Brief

Internet of Things helped Connecticut district cut electricity bill by 84%

Dive Brief:

  • The Cheshire Public Schools in Connecticut converted lights in six of its eight buildings to LED bulbs and connected them to sensors and cloud-based servers that control brightness and turn lights off automatically from afar, saving about $390,000 per year — or 84% of the district’s electricity budget.
  • District Administration reports that so far, IoT technology in classrooms can control lighting, temperature, door locks, projectors, surveillance cameras, school bus trackers, and it can monitor parking lots, analyze air quality, take student attendance, and vibrate student devices or even chairs to get their attention in class.
  • Experts estimate four times as many IoT devices will enter the education system by 2018, increasing the total to 35.2 million units, but security concerns may slow adoption and administrators have been frustrated, so far, by unconnected systems controlling separate devices instead of a unified dashboard.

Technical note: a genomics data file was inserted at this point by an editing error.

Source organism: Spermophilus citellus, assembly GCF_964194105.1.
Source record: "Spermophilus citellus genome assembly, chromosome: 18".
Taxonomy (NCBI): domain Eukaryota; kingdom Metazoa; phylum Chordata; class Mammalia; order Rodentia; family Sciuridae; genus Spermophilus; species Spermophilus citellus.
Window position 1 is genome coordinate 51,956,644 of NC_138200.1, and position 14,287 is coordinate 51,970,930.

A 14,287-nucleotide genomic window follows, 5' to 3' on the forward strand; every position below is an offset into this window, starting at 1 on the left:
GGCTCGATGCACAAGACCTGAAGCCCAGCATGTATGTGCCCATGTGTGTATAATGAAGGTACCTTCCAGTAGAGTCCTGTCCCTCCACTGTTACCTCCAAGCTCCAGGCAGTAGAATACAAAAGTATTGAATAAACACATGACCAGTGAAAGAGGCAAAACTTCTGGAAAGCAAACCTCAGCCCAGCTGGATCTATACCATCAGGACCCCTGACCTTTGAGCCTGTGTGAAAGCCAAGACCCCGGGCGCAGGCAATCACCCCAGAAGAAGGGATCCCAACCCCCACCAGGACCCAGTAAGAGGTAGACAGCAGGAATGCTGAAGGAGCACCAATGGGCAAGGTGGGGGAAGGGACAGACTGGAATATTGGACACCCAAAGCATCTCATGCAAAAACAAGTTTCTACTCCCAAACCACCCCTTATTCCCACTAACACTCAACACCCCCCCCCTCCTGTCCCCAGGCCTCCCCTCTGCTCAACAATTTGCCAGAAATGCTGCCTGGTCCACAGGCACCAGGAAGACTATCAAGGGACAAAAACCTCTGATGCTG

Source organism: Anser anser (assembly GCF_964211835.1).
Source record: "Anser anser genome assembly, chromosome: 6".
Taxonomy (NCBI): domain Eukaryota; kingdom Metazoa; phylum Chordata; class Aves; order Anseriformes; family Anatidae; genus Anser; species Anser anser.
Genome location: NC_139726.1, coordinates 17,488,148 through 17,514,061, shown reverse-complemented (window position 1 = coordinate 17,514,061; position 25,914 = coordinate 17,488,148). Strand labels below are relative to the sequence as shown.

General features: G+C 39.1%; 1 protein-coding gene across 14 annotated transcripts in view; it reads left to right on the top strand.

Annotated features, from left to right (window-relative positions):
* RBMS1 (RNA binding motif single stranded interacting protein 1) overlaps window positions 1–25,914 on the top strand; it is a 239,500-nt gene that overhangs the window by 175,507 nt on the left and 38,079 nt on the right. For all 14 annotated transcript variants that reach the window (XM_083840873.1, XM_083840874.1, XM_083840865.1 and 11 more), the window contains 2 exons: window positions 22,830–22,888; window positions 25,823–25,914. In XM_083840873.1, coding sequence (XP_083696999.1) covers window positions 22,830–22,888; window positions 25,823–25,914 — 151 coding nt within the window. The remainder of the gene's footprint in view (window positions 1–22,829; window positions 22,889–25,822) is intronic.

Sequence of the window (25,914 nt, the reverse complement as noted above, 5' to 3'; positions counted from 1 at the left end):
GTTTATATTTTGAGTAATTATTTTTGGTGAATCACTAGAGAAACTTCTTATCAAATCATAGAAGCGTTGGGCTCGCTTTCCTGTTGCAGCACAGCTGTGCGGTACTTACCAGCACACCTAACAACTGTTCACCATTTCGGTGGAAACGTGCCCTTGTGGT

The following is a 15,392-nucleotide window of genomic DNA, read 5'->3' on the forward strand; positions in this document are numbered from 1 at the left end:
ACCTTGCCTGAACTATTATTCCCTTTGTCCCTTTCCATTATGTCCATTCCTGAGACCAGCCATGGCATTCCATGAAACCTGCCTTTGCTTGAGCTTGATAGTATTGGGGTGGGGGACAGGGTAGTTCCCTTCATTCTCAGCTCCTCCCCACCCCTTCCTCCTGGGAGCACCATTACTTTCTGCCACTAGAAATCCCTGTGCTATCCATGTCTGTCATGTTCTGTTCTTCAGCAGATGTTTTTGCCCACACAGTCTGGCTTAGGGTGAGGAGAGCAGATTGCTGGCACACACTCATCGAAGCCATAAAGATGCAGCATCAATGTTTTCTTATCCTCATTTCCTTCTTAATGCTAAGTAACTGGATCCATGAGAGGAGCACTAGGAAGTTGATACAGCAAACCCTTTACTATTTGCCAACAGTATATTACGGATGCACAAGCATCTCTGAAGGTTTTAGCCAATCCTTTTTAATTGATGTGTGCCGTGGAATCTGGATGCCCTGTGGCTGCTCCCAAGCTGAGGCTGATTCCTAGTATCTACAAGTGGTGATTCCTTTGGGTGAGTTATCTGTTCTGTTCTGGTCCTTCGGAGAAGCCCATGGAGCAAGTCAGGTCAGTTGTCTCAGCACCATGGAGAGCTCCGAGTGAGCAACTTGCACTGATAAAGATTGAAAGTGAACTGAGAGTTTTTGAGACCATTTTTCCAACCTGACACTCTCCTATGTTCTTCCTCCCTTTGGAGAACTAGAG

Dive Insight:

Just as technology is leading to increases in efficiency among teachers and administrators on the instructional side of the education system, it is not surprising more schools are turning to new devices to achieve efficiencies in operations. Dollars saved in electricity can be redirected to other maintenance needs or help meet necessary cuts.

Some schools have looked to solar energy for similar savings. California has a particularly strong incentive now, allowing schools to transition just a portion of their energy to solar and realize significant savings on their energy bills, overall. Systems that track energy use and collection information can also be used for educational purposes with students.

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Filed Under: K12 Technology
Top image credit: Flickr; John Loo